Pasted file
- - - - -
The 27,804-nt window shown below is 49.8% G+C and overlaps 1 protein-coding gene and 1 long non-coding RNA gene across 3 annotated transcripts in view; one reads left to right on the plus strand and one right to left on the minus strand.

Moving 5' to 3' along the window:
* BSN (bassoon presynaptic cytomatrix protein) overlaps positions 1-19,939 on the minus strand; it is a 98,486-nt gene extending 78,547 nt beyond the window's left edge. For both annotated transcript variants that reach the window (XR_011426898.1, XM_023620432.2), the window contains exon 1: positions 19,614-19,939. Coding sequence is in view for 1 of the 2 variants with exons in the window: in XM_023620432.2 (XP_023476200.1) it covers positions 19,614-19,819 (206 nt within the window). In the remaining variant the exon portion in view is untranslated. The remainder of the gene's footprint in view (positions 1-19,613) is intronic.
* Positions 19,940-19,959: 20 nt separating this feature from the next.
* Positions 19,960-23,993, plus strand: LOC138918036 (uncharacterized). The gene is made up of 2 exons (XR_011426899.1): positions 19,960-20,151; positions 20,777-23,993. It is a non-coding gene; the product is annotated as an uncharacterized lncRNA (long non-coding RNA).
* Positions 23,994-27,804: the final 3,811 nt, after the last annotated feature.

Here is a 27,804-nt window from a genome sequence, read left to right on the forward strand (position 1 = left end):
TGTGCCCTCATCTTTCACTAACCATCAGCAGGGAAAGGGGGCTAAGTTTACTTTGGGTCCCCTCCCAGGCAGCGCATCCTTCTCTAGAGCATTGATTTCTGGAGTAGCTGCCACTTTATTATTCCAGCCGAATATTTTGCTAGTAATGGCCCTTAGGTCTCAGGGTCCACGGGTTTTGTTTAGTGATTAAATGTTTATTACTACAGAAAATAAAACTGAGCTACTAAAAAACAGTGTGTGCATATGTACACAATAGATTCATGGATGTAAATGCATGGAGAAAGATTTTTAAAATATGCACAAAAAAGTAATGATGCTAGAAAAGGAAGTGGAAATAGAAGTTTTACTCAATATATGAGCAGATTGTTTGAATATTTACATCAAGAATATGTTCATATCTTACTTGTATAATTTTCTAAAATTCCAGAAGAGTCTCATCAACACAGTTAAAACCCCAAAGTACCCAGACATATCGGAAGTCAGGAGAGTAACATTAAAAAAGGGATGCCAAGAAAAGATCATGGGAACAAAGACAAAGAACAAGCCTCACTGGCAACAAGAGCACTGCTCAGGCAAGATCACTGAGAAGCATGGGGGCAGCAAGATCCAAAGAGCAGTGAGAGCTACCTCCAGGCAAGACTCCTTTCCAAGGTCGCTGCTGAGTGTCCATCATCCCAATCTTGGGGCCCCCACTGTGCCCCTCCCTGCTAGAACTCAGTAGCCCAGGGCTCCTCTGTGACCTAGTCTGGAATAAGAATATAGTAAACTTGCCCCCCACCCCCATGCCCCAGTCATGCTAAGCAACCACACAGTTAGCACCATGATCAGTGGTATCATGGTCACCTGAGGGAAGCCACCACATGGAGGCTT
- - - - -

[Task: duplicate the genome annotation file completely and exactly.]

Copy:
The 27,804-nt window shown below is 49.8% G+C and overlaps 1 protein-coding gene and 1 long non-coding RNA gene across 3 annotated transcripts in view; one reads left to right on the plus strand and one right to left on the minus strand.

Moving 5' to 3' along the window:
* BSN (bassoon presynaptic cytomatrix protein) overlaps positions 1-19,939 on the minus strand; it is a 98,486-nt gene extending 78,547 nt beyond the window's left edge. For both annotated transcript variants that reach the window (XR_011426898.1, XM_023620432.2), the window contains exon 1: positions 19,614-19,939. Coding sequence is in view for 1 of the 2 variants with exons in the window: in XM_023620432.2 (XP_023476200.1) it covers positions 19,614-19,819 (206 nt within the window). In the remaining variant the exon portion in view is untranslated. The remainder of the gene's footprint in view (positions 1-19,613) is intronic.
* Positions 19,940-19,959: 20 nt separating this feature from the next.
* Positions 19,960-23,993, plus strand: LOC138918036 (uncharacterized). The gene is made up of 2 exons (XR_011426899.1): positions 19,960-20,151; positions 20,777-23,993. It is a non-coding gene; the product is annotated as an uncharacterized lncRNA (long non-coding RNA).
* Positions 23,994-27,804: the final 3,811 nt, after the last annotated feature.

Here is a 27,804-nt window from a genome sequence, read left to right on the forward strand (position 1 = left end):
TGTGCCCTCATCTTTCACTAACCATCAGCAGGGAAAGGGGGCTAAGTTTACTTTGGGTCCCCTCCCAGGCAGCGCATCCTTCTCTAGAGCATTGATTTCTGGAGTAGCTGCCACTTTATTATTCCAGCCGAATATTTTGCTAGTAATGGCCCTTAGGTCTCAGGGTCCACGGGTTTTGTTTAGTGATTAAATGTTTATTACTACAGAAAATAAAACTGAGCTACTAAAAAACAGTGTGTGCATATGTACACAATAGATTCATGGATGTAAATGCATGGAGAAAGATTTTTAAAATATGCACAAAAAAGTAATGATGCTAGAAAAGGAAGTGGAAATAGAAGTTTTACTCAATATATGAGCAGATTGTTTGAATATTTACATCAAGAATATGTTCATATCTTACTTGTATAATTTTCTAAAATTCCAGAAGAGTCTCATCAACACAGTTAAAACCCCAAAGTACCCAGACATATCGGAAGTCAGGAGAGTAACATTAAAAAAGGGATGCCAAGAAAAGATCATGGGAACAAAGACAAAGAACAAGCCTCACTGGCAACAAGAGCACTGCTCAGGCAAGATCACTGAGAAGCATGGGGGCAGCAAGATCCAAAGAGCAGTGAGAGCTACCTCCAGGCAAGACTCCTTTCCAAGGTCGCTGCTGAGTGTCCATCATCCCAATCTTGGGGCCCCCACTGTGCCCCTCCCTGCTAGAACTCAGTAGCCCAGGGCTCCTCTGTGACCTAGTCTGGAATAAGAATATAGTAAACTTGCCCCCCACCCCCATGCCCCAGTCATGCTAAGCAACCACACAGTTAGCACCATGATCAGTGGTATCATGGTCACCTGAGGGAAGCCACCACATGGAGGCTT